TORONTO (Reuters) - Two of Canada’s largest banks pushed through the global financial crisis to report profits on Tuesday, but also disclosed higher provisions for bad loans that point to tougher quarters ahead.
Bank of Nova Scotia and Bank of Montreal closed out a first-quarter reporting season for the country’s Big Six banks in which all met or exceeded expectations. But all of them also made room for, or took, hefty writedowns on their credit portfolios.
Scotiabank, Canada’s third-largest lender, reported weaker earnings per share as provisions for bad loans more than doubled and its payout of preferred share dividends rose.
Bank of Montreal, the No. 5 lender, reported a 12 percent fall in net income, hurt by charges tied to volatile capital markets and an 86 percent jump in provisions for credit losses.
“Although the core results are doing fine, we have a continued deterioration of credit quality, which is going to be the focus of the market going forward. This is only going to get worse before it gets better,” said John Aiken, an analyst at Dundee Capital Markets.
“(Earnings) more than likely are going to stay positive, but they’re going to be lower than where we stand today because of credit losses.”
Canadian banks, routinely ranked as the world’s soundest, have remained profitable despite a crisis that has pushed many U.S. and European institutions to the brink of insolvency.
Experts credit conservative lending practices for helping Canadian banks avoid the massive writedowns and losses seen in other countries.
Canadian banking shares rallied last week after four of the Big Six -- Royal Bank of Canada, Canadian Imperial Bank of Commerce, National Bank of Canada and Toronto-Dominion Bank -- surprised investors with stronger-than-expected profits, but also warned that headwinds were building.
“We certainly got a window last week into what we ended up seeing today ... credit quality is deteriorating very clearly with all the banks,” said Craig Fehr, a financial services analyst at Edward Jones.
Shares of both Scotiabank and Bank of Montreal opened stronger following their earnings reports. Scotiabank shares closed down 1 Canadian cent at C$27.02. Bank of Montreal closed up 65 Canadian cents at C$27.64.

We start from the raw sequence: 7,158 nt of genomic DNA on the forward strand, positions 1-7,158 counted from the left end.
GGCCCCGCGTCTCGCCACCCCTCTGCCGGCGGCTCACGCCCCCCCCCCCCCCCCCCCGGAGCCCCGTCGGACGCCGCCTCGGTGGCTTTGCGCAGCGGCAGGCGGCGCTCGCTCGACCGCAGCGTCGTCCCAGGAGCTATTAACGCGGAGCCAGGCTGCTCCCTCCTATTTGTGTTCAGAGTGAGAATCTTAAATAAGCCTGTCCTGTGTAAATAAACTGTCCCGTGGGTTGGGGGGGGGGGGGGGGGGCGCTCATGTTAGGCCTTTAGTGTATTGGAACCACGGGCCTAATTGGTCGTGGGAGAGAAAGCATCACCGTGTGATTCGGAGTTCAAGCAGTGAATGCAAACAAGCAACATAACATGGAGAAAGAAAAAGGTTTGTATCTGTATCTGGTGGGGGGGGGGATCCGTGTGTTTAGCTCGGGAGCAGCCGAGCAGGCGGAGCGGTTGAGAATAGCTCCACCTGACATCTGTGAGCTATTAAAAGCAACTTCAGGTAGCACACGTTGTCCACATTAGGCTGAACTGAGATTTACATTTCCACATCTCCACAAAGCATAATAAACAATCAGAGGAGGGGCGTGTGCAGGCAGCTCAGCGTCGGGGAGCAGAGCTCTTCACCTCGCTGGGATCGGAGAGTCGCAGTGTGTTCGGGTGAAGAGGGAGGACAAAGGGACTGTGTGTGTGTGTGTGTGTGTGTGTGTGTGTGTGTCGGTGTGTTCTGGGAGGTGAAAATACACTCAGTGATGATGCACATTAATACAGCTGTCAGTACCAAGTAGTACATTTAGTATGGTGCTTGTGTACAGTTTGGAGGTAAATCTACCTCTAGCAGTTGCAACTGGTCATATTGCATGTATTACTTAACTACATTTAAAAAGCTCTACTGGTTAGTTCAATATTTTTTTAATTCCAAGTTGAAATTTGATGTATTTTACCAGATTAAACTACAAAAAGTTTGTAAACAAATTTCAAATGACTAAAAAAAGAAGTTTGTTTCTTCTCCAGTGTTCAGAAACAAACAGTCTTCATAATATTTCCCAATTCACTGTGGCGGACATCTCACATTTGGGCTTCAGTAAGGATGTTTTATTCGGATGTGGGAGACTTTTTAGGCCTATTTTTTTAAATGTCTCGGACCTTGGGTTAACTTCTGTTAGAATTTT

Scotiabank reported net income of C$842 million ($653 million), or 80 Canadian cents a share, compared with C$835 million, or 82 Canadian cents share, a year earlier.
Fehr said the 80 Canadian cents was exactly in line with his forecast, while Aiken said profit was roughly in line with expectations when market-related charges were excluded. Analysts had expected 89 Canadian cents a share before one-time items, according to Reuters Estimates.
Earnings per share fell even as net income increased as preferred share dividends paid out rose to C$37 million from C$21 million a year earlier. Preferred share dividends are deducted after net income has been calculated.
Canadian banks have been hiking preferred share issuance to shore up their balance sheets as the global financial crisis causes a jump in bad loans.
Net income available to Scotiabank common shareholders fell to C$805 million from C$814 million a year earlier.
The bank also said its 2009 growth objectives remain possible. It targets growth in diluted earnings per share of between 7 and 12 percent and a return on equity of 16 to 20 percent.
“We will still pursue long-term opportunities even in this difficult environment. However, as we pursue these long-term opportunities we will do it with discipline and we will do it with prudence,” Richard Waugh, Scotiabank’s chief executive, said at the bank’s annual meeting.
Bank of Montreal earned C$225 million, or 39 Canadian cents a share, in the first quarter, down from C$255 million, or 47 Canadian cents a share, a year earlier.
The bank reported adjusted cash earnings of C$1.09 a share after excluding charges of 69 cents a share, some of them linked to mark-to-market valuations of derivative contracts and asset-backed commercial paper.
Analysts were expecting a profit of 96 Canadian cents a share excluding items, according to Reuters Estimates.
Chief Executive Bill Downe told Reuters the bank is in no rush to expand its U.S. operations by buying banks there because better opportunities will likely emerge in time.
Shareholders of both banks voted at their annual general meetings to hold a nonbinding vote on how much their executives get paid. Royal Bank and CIBC investors voted for similar proposals last week.
Addition reporting by Frank Pingue and Scott Anderson in Toronto; Editing by Peter Galloway